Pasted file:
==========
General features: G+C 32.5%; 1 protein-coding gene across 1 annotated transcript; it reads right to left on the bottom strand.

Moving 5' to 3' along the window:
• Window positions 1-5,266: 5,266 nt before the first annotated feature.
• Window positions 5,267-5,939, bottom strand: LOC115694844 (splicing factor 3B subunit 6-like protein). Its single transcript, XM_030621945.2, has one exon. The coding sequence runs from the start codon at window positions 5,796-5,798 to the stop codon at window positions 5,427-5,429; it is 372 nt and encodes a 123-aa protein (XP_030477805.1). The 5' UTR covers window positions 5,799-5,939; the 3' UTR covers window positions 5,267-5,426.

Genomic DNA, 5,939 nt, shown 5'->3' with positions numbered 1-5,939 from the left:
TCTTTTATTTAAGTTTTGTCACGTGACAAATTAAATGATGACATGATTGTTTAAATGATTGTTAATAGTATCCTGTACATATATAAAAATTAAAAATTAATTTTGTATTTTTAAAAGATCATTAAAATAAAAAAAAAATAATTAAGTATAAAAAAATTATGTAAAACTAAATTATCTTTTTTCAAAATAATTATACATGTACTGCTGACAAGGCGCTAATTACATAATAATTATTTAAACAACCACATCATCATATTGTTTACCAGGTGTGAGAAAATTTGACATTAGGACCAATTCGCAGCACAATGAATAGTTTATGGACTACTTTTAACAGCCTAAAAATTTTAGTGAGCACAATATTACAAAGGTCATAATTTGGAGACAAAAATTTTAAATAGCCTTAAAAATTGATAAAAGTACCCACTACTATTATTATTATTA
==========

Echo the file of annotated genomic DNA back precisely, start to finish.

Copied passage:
General features: G+C 32.5%; 1 protein-coding gene across 1 annotated transcript; it reads right to left on the bottom strand.

Moving 5' to 3' along the window:
• Window positions 1-5,266: 5,266 nt before the first annotated feature.
• Window positions 5,267-5,939, bottom strand: LOC115694844 (splicing factor 3B subunit 6-like protein). Its single transcript, XM_030621945.2, has one exon. The coding sequence runs from the start codon at window positions 5,796-5,798 to the stop codon at window positions 5,427-5,429; it is 372 nt and encodes a 123-aa protein (XP_030477805.1). The 5' UTR covers window positions 5,799-5,939; the 3' UTR covers window positions 5,267-5,426.

Genomic DNA, 5,939 nt, shown 5'->3' with positions numbered 1-5,939 from the left:
TCTTTTATTTAAGTTTTGTCACGTGACAAATTAAATGATGACATGATTGTTTAAATGATTGTTAATAGTATCCTGTACATATATAAAAATTAAAAATTAATTTTGTATTTTTAAAAGATCATTAAAATAAAAAAAAAATAATTAAGTATAAAAAAATTATGTAAAACTAAATTATCTTTTTTCAAAATAATTATACATGTACTGCTGACAAGGCGCTAATTACATAATAATTATTTAAACAACCACATCATCATATTGTTTACCAGGTGTGAGAAAATTTGACATTAGGACCAATTCGCAGCACAATGAATAGTTTATGGACTACTTTTAACAGCCTAAAAATTTTAGTGAGCACAATATTACAAAGGTCATAATTTGGAGACAAAAATTTTAAATAGCCTTAAAAATTGATAAAAGTACCCACTACTATTATTATTATTA